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Pupils get hands-on experience of wartime coding machine

Maths pupils in S3 at Grange Academy recently got their hands on an exciting piece of history - an original Enigma machine - used by the German military to send coded messages to each other during WWII.

Invented in 1923 by German, engineer, Arthur Scherbius, the Enigma machine was designed to help commercial companies send more secure communications – but realising its military potential, it was soon adopted by the German navy (1928) and army (1933).

The machine was demonstrated as part of a national tour (The Enigma Project) undertaken by Dr James Grime, an expert on the Maths of code breaking who can regularly be seen on the Numberphile YouTube channel.

He showed pupils how five cylinders in the machine, each with different letters, could be turned to scramble messages – and how these encryptions could then be decoded by another Enigma machine receiving the encoded message.

Pupils heard many colourful stories during the demonstration of the Enigma Machine and learned how the famous British mathematician and father of computing, Alan Turing, developed his incredible ‘Bombe’ machine to unscramble the Enigma machine’s coding mechanism and to crack the German code.

Dr Grime told pupils that Turing’s 'Bombe' had significantly shortened the length of World War II and, more importantly, had helped prevent Hitler from winning and conquering Europe.

The workshop and the machine was a big hit with the S3 pupils.

Louise Nichol said: "It was amazing to hear about this machine. I didn't know anything about how Maths helped to win World War Two!"

Cameron Cairns added: "I couldn't believe that such an antique machine could be so complicated!"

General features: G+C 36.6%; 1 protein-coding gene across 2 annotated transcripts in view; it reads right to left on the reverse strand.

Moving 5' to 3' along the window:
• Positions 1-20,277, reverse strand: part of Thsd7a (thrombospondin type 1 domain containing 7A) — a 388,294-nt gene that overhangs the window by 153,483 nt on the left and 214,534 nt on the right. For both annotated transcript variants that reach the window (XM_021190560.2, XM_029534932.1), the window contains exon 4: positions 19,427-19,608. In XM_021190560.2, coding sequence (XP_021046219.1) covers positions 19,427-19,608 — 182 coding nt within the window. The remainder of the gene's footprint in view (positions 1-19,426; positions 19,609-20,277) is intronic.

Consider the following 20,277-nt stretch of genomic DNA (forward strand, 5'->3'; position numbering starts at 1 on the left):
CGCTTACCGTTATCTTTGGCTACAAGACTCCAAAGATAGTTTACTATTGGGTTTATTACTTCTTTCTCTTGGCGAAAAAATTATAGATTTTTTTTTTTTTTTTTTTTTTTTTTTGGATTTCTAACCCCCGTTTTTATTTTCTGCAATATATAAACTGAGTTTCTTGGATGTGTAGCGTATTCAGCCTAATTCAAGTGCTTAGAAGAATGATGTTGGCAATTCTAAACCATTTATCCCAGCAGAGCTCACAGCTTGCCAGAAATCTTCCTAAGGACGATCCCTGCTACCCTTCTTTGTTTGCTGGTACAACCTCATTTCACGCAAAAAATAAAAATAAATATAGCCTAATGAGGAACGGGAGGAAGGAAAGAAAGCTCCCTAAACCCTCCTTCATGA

Mikey Robb said: "The letters on the machine would light up when you pressed a key but the letter connections were constantly changing- no wonder it was so hard to crack the code!"

Lewis Barnie added: "James Grime was very enthusiastic as he told us the story of the team at Bletchley Park. They must have been geniuses to figure out how to break the ever-changing Enigma Code.”

Chris Smith, maths teacher at Grange Academy commented: “We had a brilliant day. James was a superb and engaging speaker and it was absolutely fascinating to think that the machine we were seeing and actually getting to use, had played such a key part in German military strategy.

"In fact, it was really quite humbling and the role mathematics played in bringing the War to an end  played cannot be over stated."

Councillor Fiona Campbell, East Ayrshire Council's Cabinet Member for Skills and Learning added: “The Enigma Project aims to inspire interest in mathematics, science and history and the interactive presentations plus hands-on workshops focusing on codes and cryptography are a brilliant way to learn.

“Dr Grime gave pupils a real-world insight into how mathematics can have applications far beyond the classroom,  offering experiences and insights that fired the imagination and really got our pupils thinking.

"In this case, they learned that mathematics applied to cryptography, quite literally helped to save the World and what an extraordinary thought that is!"



Notes to editors

Dr James Grime is a mathematician with a personal passion for maths communication and the promotion of mathematics in schools and to the general public.

He has a PhD in mathematics and has a keen interest in cryptography (the mathematics of codes and secret messages), probability (games, gambling and predicting the future) and number theory (the properties of numbers).